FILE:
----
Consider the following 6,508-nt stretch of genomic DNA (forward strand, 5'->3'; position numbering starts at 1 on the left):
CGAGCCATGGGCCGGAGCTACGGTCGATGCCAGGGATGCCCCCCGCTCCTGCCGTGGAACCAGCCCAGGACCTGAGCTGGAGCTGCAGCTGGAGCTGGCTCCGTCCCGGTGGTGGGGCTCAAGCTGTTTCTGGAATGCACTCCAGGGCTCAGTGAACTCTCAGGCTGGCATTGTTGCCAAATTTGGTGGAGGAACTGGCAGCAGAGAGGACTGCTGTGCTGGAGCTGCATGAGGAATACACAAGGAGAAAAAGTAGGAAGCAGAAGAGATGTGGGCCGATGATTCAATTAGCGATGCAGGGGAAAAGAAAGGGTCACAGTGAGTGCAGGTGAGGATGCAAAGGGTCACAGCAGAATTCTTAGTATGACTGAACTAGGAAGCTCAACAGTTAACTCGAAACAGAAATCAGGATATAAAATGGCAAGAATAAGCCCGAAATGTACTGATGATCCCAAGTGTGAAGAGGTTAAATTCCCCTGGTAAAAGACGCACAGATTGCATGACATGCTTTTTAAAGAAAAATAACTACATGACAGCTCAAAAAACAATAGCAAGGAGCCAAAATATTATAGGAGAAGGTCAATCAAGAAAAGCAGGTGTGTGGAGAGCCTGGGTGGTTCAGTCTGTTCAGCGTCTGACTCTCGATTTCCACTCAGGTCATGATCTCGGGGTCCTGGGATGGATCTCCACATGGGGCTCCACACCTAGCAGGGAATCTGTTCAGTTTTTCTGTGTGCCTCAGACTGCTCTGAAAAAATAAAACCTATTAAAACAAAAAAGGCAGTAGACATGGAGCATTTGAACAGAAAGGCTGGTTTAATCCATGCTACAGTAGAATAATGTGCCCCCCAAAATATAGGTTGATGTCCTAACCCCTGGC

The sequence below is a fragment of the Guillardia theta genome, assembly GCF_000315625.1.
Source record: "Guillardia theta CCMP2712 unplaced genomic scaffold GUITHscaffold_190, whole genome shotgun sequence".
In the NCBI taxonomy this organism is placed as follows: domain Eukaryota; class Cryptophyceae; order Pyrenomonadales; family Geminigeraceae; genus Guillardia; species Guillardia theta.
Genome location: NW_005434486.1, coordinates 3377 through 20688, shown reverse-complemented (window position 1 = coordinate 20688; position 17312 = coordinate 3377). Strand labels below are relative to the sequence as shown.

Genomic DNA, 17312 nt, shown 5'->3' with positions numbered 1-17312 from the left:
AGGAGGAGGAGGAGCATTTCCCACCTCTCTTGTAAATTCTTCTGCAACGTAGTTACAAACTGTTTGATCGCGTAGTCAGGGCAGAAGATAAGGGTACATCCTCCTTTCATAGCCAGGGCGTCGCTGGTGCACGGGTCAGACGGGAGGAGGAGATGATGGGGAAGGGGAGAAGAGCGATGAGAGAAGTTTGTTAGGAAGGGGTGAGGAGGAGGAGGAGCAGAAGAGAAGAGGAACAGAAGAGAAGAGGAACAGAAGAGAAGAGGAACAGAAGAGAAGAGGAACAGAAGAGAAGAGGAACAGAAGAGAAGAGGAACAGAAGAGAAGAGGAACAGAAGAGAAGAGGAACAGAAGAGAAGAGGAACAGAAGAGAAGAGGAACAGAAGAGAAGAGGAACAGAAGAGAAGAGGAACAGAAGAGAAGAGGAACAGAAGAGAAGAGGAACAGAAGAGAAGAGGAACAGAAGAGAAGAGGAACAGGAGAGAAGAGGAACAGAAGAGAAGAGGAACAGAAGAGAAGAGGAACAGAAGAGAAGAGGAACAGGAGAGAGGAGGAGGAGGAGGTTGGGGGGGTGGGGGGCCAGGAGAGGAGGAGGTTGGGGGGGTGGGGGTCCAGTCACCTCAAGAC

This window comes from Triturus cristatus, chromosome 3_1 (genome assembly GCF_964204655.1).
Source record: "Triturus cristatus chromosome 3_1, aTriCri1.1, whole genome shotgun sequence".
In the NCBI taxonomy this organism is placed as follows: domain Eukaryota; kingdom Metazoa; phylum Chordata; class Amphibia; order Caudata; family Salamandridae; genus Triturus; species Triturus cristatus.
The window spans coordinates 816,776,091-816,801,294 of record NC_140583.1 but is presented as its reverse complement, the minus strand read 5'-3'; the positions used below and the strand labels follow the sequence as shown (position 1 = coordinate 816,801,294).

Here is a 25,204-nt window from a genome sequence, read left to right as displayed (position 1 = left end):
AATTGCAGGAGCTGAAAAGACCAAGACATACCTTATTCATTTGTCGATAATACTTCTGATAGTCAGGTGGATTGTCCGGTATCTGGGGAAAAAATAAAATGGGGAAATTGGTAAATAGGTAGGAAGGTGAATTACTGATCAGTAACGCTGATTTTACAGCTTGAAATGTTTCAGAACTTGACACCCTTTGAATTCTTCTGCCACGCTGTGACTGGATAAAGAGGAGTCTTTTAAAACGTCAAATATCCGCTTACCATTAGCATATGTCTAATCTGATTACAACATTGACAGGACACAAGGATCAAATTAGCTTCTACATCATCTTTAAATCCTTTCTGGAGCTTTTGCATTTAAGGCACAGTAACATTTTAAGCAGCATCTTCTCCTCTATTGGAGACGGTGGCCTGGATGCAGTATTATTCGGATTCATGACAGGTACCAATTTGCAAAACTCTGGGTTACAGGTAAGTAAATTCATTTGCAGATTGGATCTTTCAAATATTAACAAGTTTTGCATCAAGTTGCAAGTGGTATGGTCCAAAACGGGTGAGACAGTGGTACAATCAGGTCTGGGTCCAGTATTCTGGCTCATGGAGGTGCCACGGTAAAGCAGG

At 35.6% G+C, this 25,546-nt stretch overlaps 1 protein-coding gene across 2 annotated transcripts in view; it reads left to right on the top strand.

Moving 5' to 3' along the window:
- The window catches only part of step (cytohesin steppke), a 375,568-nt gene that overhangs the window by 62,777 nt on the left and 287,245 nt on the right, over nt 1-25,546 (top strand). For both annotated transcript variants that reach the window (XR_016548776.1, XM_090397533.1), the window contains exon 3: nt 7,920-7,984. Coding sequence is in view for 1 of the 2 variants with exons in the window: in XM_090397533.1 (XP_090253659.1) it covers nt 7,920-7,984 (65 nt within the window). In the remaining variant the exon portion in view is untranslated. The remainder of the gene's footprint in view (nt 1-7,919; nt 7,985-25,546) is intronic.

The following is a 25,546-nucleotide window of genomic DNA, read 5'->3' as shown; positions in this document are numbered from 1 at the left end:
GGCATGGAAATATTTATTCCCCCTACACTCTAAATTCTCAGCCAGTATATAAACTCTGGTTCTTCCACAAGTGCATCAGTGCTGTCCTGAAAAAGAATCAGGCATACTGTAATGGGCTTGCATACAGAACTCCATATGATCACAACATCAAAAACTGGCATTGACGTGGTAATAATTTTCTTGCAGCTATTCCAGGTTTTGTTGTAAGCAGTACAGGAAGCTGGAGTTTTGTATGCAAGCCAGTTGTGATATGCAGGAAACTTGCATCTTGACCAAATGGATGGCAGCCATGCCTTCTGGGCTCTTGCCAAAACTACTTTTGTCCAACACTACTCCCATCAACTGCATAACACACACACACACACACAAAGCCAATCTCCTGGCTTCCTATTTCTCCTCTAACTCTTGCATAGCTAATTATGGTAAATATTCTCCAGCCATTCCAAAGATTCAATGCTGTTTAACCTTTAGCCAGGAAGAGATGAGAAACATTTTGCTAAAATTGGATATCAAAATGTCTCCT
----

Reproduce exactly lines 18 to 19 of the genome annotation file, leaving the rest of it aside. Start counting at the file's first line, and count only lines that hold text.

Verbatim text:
The following is a 25,546-nucleotide window of genomic DNA, read 5'->3' as shown; positions in this document are numbered from 1 at the left end:
GGCATGGAAATATTTATTCCCCCTACACTCTAAATTCTCAGCCAGTATATAAACTCTGGTTCTTCCACAAGTGCATCAGTGCTGTCCTGAAAAAGAATCAGGCATACTGTAATGGGCTTGCATACAGAACTCCATATGATCACAACATCAAAAACTGGCATTGACGTGGTAATAATTTTCTTGCAGCTATTCCAGGTTTTGTTGTAAGCAGTACAGGAAGCTGGAGTTTTGTATGCAAGCCAGTTGTGATATGCAGGAAACTTGCATCTTGACCAAATGGATGGCAGCCATGCCTTCTGGGCTCTTGCCAAAACTACTTTTGTCCAACACTACTCCCATCAACTGCATAACACACACACACACACACAAAGCCAATCTCCTGGCTTCCTATTTCTCCTCTAACTCTTGCATAGCTAATTATGGTAAATATTCTCCAGCCATTCCAAAGATTCAATGCTGTTTAACCTTTAGCCAGGAAGAGATGAGAAACATTTTGCTAAAATTGGATATCAAAATGTCTCCT